Hello readers, welcome back to my blog. Last time I discussed a concept proposed by Adam Smith: the diamond and water paradox. I hope that you found this interesting and can now start to see how economics permeates all aspects of our lives.
Having recently researched and read into game theory as well as having discussed one of the most famous examples of game theory in action, the prisoners dilemma, in an earlier post, I thought it would be useful to examine how it can be used to describe collusion within OPEC and the global economic effects of low oil prices.
Although I looked into OPEC and oil prices last year, I had not come across game theory at that stage and so in this post I aim to focus on the game theory aspect of OPEC. If you can’t remember much about the organisation or oil prices in general or need a reminder on game theory, then you might want to relate back to my previous posts to refresh your memory.
From reading Dixit and Nalebuff’s, ‘The Art of Strategy’, it becomes clear that most ‘games’ in life are cooperative, many are competitive and others are perverse. You will come to realise by the end of this post that the market for crude oil could be described as perverse.
OPEC is an oil cartel made up of 14 countries who collectively control about one-third of global oil production. They determine oil prices by agreeing to limit their oil production and therefore reducing oil supply in the global market. Both a freeze and a cut in production have the same goal – lower supply in order to raise prices-simple demand & supply laws of economics. In both cases, a situation very similar to the Prisoner’s Dilemma is created – if one country violates the agreement while the other abides, prices stay low and the country that violated the agreement benefits by selling more oil while the other has to sell the agreed amount of oil at a lower price. If both violate, output remains high and prices remain low. If both abide, prices climb and both players profit. The following chart portrays the possible outcomes. (You will notice it is very similar to the options that the prisoners were faced with in the prisoners dilemma game):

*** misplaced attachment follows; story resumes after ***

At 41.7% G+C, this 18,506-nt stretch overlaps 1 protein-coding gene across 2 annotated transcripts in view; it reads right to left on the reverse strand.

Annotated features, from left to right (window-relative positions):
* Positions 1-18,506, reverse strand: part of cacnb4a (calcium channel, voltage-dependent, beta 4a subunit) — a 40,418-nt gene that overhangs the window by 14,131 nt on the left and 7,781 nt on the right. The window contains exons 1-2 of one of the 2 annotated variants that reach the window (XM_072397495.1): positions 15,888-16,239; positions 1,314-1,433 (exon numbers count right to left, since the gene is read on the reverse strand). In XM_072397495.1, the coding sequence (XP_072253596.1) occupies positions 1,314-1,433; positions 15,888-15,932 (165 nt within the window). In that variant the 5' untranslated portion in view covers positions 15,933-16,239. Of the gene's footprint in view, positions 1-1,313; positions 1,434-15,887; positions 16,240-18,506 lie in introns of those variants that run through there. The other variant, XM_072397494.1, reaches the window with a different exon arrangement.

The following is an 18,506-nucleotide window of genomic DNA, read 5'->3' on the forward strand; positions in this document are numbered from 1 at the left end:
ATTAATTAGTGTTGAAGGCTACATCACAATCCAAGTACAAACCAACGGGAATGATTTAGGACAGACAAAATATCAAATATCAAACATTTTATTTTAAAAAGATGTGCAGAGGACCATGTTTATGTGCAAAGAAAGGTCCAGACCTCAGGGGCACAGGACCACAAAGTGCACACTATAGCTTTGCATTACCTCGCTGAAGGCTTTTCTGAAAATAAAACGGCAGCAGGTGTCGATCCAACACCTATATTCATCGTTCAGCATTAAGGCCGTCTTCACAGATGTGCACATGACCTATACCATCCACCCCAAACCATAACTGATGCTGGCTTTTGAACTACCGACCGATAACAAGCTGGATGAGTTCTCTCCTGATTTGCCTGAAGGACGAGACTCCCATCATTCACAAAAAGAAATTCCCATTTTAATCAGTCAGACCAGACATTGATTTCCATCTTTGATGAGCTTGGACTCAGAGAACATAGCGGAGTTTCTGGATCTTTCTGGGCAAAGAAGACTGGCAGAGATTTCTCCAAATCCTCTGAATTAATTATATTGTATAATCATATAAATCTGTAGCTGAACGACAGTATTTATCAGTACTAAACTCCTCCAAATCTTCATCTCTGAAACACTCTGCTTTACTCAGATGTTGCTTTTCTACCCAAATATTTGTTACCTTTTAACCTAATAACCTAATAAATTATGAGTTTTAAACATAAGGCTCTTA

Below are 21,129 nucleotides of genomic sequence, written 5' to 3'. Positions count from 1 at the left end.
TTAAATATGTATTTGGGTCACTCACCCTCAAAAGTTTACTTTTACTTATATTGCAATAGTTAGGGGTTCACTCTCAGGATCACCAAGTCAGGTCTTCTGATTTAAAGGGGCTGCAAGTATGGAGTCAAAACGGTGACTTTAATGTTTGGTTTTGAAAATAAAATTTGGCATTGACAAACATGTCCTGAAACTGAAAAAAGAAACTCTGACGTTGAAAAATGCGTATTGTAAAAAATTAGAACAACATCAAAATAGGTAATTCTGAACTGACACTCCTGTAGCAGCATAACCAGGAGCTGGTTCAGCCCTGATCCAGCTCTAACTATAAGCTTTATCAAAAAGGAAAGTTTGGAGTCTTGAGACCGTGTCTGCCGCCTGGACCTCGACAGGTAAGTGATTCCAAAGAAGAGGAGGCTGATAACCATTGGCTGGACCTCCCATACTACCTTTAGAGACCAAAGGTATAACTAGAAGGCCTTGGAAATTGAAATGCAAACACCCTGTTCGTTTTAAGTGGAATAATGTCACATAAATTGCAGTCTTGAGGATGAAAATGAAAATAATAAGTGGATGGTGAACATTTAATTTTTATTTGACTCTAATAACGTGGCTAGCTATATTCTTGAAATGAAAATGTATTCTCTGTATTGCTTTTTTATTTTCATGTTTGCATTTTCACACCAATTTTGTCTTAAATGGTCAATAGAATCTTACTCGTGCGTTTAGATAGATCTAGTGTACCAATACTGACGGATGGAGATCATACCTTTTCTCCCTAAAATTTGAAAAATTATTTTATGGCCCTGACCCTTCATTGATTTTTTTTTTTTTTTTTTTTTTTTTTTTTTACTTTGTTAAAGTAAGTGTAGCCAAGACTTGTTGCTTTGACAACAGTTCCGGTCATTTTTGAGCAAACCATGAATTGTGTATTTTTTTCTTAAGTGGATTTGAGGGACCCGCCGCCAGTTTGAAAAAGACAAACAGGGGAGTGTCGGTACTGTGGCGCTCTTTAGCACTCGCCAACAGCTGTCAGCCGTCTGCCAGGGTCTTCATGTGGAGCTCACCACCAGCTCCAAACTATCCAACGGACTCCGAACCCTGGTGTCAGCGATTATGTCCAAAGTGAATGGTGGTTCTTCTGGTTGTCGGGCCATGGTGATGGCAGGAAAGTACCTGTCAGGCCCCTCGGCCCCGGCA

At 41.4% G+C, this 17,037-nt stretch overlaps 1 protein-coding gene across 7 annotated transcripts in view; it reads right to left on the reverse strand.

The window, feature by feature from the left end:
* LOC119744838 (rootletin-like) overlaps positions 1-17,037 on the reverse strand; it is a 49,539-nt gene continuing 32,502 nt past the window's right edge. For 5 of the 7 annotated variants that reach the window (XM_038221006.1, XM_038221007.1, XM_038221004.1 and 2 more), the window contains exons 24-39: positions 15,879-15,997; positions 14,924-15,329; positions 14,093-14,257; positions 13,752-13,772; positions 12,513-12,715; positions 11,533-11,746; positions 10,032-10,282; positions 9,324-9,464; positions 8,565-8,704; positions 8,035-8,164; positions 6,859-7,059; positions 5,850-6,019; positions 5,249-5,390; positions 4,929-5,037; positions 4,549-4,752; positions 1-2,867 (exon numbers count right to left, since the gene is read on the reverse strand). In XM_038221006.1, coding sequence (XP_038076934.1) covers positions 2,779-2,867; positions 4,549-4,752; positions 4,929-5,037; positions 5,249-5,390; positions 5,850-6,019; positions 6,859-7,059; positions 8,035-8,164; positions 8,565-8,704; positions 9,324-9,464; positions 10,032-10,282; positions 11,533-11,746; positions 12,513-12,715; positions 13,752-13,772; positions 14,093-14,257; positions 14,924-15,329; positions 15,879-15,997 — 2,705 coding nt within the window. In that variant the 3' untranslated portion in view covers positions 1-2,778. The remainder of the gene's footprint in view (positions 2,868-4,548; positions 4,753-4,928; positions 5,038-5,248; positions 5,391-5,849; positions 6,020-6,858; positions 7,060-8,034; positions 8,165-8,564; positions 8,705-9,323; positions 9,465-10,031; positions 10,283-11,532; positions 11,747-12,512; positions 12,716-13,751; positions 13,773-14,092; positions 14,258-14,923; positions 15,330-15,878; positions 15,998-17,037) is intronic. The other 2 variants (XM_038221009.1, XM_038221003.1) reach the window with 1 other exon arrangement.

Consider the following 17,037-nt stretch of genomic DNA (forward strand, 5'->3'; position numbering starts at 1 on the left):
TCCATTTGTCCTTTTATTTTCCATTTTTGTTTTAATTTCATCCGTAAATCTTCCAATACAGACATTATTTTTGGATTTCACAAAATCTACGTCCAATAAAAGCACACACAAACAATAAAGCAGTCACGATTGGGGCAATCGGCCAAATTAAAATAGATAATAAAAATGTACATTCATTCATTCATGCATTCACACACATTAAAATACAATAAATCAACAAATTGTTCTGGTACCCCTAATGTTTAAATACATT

According to Game Theory, each country will make the choice that is most beneficial for themselves independent of the other country’s strategy. In this case, both countries have a dominant strategy – violate the agreement – in which their own outcome is greater regardless of the strategy of the other country. Therefore, Game Theory implies that the countries in OPEC will make the choice that results in the lower outcome for both countries. Meanwhile, the most optimal outcome would occur if all of the countries abided by the agreement and limited production. Similarly in the prisoner’s dilemma, two parties that would benefit from cooperating together tend not to do so because of other incentives that if both follow, they will both end up in a worse place.
Two of the main problems that OPEC are currently facing:
- Saudia Arabians and Iranians do not want to take any action that would benefit the other, even if it would help themselves.
- It is almost impossible to keep member nations in OPEC, from cheating and producing more than their quota.
Game theory is based on having ‘rational-decision makers’. We have to remember that in reality people do not always make rational decisions and that the neoclassical model of man as a maximizer of utility or profits does not always follow. People and nations are envious, and will make do with less if it means those that they dislike are worse off. The Saudis may be burning through their financial reserves quickly, but virtually everyone else in OPEC is worse off. The Saudis may think that they can drive a better deal inside OPEC when almost everyone else is desperate.
We must also consider a number of external factors that could come into play:
- Weaker growth
- Higher energy taxes
- Further technological refinements that lower crude oil production costs further
- Continued improvements in solar, wind, and energy storage (primarily battery) technology.
These factors would reduce the global demand for oil as suitable substitutes are developed and may result in countries oversupplying in an attempt to sell as much oil as they can before its too late-see my post, “What happens when we no longer need oil from the Middle East”.